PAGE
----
In Texas and Canada, Lessons About Who Can—and Should—Make End-of-Life Decisions for Pregnant Persons

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Commentary Human Rights

In Texas and Canada, Lessons About Who Can—and Should—Make End-of-Life Decisions for Pregnant Persons

Andrea Grimes

The heartbreaking cases of both Robyn Benson and Marlise Munoz illustrate the need to defer to families and medical professionals, rather than bureaucrats and lawmakers, in making end-of-life decisions for pregnant persons.

Robyn Benson, the 32-year-old Canadian woman who was declared brain-dead after she collapsed while 22 weeks pregnant in December, was taken off of a ventilator on Sunday, the day after doctors performed surgery to deliver her son.

Delivered at 28 weeks, baby Iver Cohen Benson is “healthy,” according to his father, Dylan Benson. He told CBC, “Iver is healthy and is the cutest and most precious person I have ever met.” At the same time, he said, he misses his wife “more than words can explain.”

The Benson case has drawn inevitable comparisons to that of Marlise Munoz, the pregnant Texas woman who was kept on a ventilator against her, and her family’s, will for eight weeks by a hospital that said it had no choice but to obey a Texas law that bars the removal of life support from pregnant people. Munoz, however, was dead. Munoz’s husband, Erick, had to fight in court to compel the hospital to take his wife’s deceased body off a ventilator at the end of January.

The differences in the two families’ cases are, however, notable: Munoz collapsed at 14 weeks pregnant, well before the point of fetal viability. Benson collapsed at 22 weeks pregnant, on the cusp of fetal viability. Munoz’s family was prevented from carrying out her stated end-of-life wishes to not be put on a ventilator, while Benson’s family did not find themselves at odds either with Canadian law or with the hospital.

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But what both cases illustrate is the need to defer to families and medical professionals, rather than bureaucrats and lawmakers, in these heartbreaking situations.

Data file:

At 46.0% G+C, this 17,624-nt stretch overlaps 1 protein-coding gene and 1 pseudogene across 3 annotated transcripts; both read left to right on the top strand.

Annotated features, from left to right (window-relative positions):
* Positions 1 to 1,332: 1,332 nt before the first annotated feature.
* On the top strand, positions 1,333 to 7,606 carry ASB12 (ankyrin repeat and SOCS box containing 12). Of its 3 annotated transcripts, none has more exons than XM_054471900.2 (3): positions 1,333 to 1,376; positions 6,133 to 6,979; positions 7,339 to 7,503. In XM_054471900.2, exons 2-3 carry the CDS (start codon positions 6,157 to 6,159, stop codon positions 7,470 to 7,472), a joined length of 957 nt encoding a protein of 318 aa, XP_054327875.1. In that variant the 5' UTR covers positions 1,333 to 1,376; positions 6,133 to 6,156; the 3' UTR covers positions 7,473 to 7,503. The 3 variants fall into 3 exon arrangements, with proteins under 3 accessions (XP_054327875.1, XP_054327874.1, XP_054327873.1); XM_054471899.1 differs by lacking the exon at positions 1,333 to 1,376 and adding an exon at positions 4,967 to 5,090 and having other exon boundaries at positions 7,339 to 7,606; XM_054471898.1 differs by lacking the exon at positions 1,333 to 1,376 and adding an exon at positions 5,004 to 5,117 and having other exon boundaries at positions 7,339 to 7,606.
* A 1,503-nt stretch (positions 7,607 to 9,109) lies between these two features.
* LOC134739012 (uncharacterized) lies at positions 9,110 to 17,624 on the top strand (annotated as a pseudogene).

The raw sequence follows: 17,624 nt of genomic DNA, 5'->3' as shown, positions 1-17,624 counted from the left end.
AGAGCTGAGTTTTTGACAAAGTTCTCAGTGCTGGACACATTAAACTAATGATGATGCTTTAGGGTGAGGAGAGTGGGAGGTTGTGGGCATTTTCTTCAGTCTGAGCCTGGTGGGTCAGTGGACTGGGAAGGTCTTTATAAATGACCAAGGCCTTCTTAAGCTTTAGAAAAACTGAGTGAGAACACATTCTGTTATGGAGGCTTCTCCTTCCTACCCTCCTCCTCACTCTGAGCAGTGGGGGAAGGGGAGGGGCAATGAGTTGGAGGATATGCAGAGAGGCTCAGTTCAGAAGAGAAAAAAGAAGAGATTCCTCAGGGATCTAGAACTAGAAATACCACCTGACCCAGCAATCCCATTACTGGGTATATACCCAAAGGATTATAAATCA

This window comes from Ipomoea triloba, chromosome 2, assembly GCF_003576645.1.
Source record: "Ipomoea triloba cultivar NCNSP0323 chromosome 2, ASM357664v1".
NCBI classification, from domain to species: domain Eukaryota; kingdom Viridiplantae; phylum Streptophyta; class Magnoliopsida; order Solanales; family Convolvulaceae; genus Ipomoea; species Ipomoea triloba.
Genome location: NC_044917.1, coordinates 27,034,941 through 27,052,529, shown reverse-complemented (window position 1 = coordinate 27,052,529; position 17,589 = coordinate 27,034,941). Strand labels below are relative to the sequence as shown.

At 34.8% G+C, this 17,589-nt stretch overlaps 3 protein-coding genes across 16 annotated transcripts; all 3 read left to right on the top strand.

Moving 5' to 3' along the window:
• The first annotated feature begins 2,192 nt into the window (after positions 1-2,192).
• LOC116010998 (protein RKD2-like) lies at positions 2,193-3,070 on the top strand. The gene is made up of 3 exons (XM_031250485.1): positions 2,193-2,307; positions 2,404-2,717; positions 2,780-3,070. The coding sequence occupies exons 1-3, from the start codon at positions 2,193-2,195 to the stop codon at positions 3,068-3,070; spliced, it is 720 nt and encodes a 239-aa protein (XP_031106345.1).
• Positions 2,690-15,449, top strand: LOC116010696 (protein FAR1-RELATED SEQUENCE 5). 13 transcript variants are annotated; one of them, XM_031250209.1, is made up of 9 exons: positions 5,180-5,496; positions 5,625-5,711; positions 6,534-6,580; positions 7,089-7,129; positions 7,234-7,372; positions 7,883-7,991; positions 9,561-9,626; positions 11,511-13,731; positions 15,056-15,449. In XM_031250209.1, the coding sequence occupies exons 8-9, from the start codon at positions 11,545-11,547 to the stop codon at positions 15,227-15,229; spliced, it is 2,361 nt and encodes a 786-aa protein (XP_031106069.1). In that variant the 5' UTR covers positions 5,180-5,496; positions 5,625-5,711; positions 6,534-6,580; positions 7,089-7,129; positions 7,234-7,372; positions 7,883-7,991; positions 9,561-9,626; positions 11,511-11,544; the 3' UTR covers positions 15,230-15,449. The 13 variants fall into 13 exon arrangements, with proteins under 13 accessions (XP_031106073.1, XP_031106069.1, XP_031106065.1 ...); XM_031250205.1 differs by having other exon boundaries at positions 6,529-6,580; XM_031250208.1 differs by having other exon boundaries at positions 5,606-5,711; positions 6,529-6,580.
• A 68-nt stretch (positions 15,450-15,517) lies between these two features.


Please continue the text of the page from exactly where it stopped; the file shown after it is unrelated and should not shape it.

Wednesday morning, CNN ran this medically inaccurate, not to mention redundant, headline: “Brain-dead Canadian woman dies after son’s birth.” If the Munoz case taught the wider public anything, it is that brain death is death; this was ultimately the reason a Texas judge compelled John Peter Smith Hospital to take Munoz’s body off the ventilator. A brain-dead Munoz couldn’t receive “life-sustaining treatment” because Munoz was already, medically, deceased.

Anti-choice politicians and pundits used the Munoz case to attempt to score political points with extreme right-wing voters, ignoring the reality of Marlise Munoz’s desire not to be kept on a ventilator and dehumanizing her in the process. Facebook commenters even accused Erick Munoz of being a murderer, and the anti-choice public continues to pit Erick Munoz against Dylan Benson, casting the former as a heartless killer while lionizing Benson. In reality, both men were faced with making unthinkable decisions, and both men did what they thought was right by their partners and their families. I believe we can trust both of these men, just as we, as average citizens, can trust ourselves to make these tough decisions without the heavy-handed direction of black-and-white laws written for very, very gray situations.

While CNN’s reporting was imprecise at best, and factually wrong at worst, we must recognize that there is room for nuance in the way we talk and write about these cases. Dylan Benson did not consider his wife dead, and because he was acting in what he and Robyn’s doctors believed was a responsible, ethical way, I believe we owe it to Dylan Benson to allow him to set the terms of the end of his wife’s life. If Dylan Benson says his wife died on Sunday, after doctors removed her from ventilators, Benson is right; equally right, however, are the medical professionals who considered her deceased when she was diagnosed with brain death.

I believe in the average person’s ability to make compassionate, informed, good-faith decisions for their loved ones in these terrible and tragic situations. I do not believe that any given legislator, bureaucrat, or government entity would have known better than Dylan Benson, or Erick Munoz, how to handle a complicated, heartbreaking, and very personal situation involving brain death and pregnancy.

And evidence suggests I’m not alone. While people moved by Benson’s story have donated around $144,000 to help Benson get started in his life as a single father, Erick Munoz also saw a similar outpouring of aid—in the form of money, but also items like diapers and other child-rearing necessities for his son Mateo. What this tells me is that folks do indeed see the gray areas, trusting families to make hard decisions according to what they believe and know about their loved ones—whether that decision is an attempt to sustain a pregnancy, or a decision to end one.

Which illustrates precisely why prescriptive, nuance-free laws, like the one in Texas that John Peter Smith Hospital used to keep a dead Marlise Munoz on a ventilator against her will, are not only cruel, but also not reflective of the way voters and taxpayers believe these situations should be handled.